Such crises only deepen the mystery about how North Korea – a dirt poor, pre-industrial country with a subsistence agrarian economy and no science and technology infrastructure worth the name – has progressed inside of 20 years from the basic fission weapon stage and conventionally-armed missiles to, in 2016, testing a boosted fission nuclear device, launching a three stage rocket with an engine that can propel missiles intercontinental distances and miniaturising nuclear warheads. The literature on the Chinese policy of nuclear weaponising North Korea is meagre. There is no dearth of news reports and commentaries, however, along the lines of a nuclearised North Korea requiring Western help to avoid an implosion with potentially disastrous consequences for the region. It is a view Beijing would like to see gather steam in American policy circles in order to revive the “six party talks” that could lead to a negotiated outcome that will see the US sharing with China the costs of pacifying the mercurial Kim Jong-un regime.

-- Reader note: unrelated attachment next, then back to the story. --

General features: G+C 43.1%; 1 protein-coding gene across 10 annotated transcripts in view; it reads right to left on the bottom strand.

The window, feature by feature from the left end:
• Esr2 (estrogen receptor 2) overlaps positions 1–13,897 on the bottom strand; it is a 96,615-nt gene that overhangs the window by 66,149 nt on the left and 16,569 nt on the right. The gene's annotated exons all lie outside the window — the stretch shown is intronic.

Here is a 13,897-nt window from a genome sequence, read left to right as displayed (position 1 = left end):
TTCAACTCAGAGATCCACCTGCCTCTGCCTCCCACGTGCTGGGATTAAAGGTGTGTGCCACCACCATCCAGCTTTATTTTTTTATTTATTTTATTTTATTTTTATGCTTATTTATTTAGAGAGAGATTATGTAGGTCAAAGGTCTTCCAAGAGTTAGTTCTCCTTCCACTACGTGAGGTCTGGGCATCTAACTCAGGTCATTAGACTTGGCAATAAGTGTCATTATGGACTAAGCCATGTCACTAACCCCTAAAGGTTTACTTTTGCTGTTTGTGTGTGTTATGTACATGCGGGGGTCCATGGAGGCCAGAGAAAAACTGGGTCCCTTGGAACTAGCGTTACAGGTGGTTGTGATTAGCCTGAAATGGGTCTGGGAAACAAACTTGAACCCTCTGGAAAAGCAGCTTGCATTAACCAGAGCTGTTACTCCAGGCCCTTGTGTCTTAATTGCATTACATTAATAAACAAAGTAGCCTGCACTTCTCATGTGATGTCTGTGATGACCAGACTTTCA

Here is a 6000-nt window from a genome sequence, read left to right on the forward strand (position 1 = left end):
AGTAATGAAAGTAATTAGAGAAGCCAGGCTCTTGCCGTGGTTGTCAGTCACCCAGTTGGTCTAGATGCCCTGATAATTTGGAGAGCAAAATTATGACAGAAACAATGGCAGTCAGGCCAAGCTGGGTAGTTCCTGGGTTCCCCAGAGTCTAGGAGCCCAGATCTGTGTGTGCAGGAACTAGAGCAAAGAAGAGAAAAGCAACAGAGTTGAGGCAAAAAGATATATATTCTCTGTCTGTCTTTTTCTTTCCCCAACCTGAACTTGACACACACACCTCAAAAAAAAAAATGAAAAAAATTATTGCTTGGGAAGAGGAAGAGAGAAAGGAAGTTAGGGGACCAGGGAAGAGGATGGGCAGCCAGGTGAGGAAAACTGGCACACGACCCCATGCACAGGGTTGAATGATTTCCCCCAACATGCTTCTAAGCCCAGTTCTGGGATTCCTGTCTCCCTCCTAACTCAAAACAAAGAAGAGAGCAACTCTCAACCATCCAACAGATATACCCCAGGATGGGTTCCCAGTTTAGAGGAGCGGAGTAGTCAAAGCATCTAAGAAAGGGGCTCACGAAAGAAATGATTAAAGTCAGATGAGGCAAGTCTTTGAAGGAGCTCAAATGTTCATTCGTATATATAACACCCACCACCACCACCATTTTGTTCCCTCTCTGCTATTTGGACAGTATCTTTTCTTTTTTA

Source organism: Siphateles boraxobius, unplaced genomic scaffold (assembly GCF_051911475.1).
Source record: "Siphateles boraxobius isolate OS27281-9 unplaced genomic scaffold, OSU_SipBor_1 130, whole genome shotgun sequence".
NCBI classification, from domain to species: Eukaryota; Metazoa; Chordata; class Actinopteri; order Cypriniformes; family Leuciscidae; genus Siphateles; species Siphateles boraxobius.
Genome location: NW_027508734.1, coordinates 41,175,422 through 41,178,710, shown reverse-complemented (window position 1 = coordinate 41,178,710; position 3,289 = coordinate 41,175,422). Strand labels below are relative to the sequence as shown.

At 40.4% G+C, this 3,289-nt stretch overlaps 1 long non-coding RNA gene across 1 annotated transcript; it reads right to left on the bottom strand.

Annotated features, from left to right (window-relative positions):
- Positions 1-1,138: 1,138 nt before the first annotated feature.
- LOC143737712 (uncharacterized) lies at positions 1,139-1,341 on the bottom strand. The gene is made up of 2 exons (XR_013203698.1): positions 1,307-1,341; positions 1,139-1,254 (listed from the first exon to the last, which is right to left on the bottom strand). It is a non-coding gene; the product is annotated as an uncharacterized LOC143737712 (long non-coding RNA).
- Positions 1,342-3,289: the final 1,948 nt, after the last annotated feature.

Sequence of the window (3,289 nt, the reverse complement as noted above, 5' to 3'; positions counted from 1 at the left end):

Strangely, westerners permitted access to the closed North Korean system far from being informative, end up supporting the Chinese line that Beijing has little or no influence on the North Korean nuclear programme. Thus Siegfried S. Hecker, former director of the Los Alamos National Laboratory, the main US nuclear weapons designing centre, who has visited Pyongyang’s secretive nuclear programme, said after his 2010 trip, that North Korea’s progress in the uranium enrichment field was due to Pakistan’s help with centrifuges, and raised the spectre of Pyongyang emerging as an autonomous nuclear proliferator. It is again the sort of worry the North Korean dictator and Beijing would like to see kindled in order to strengthen Pyongyang’s negotiating hand in future talks with Washington, whenever these happen. Around the time Kim Jong-un was threatening nuclear attacks on Seoul in April 2013, Hecker returned from another North Korean trip and, once again, was off on a tangent, this time referring to North Korean capability-shortfalls in centrifuge enrichment, while avoiding any mention of China’s role in that country’s advancement in the nuclear weapons sphere. Perhaps, deliberately ignoring China’s role, he wrongly asserted that nuclear warhead miniaturisation was beyond Pyongyang’s ken. Two years later, Hecker, who claims to have visited North Korea seven times and the Yongbyon nuclear complex four times, astoundingly absolved China of all responsibility for the North Korean nuclear program growing “from having the option for a bomb in 2003, to having a handful of bombs five years later, to having an expanding nuclear arsenal now”, saying flatly that “Chinese experts did not have access to Yongbyon”. In the meantime, the US military’s assessment of North Korean strategic capabilities was increasingly less sanguine. Testifying before the US House Armed Services Committee in October 2015, heads of the US Pacific Command and US Northern Command declared that North Korea can hurl missiles with miniaturised warheads at US targets and is “the greatest threat”, directly contradicting Hecker’s 2013 estimate of North Korea’s warhead miniaturising capability. In the event, the conclusion India should reasonably reach is that China, through the North Korean channel, has managed to transmit the warhead-miniaturising skills and capability both to Pakistan’s strategic plans division, to inject credibility into its tactical nuclear missile-based deterrence, and to Pyongyang.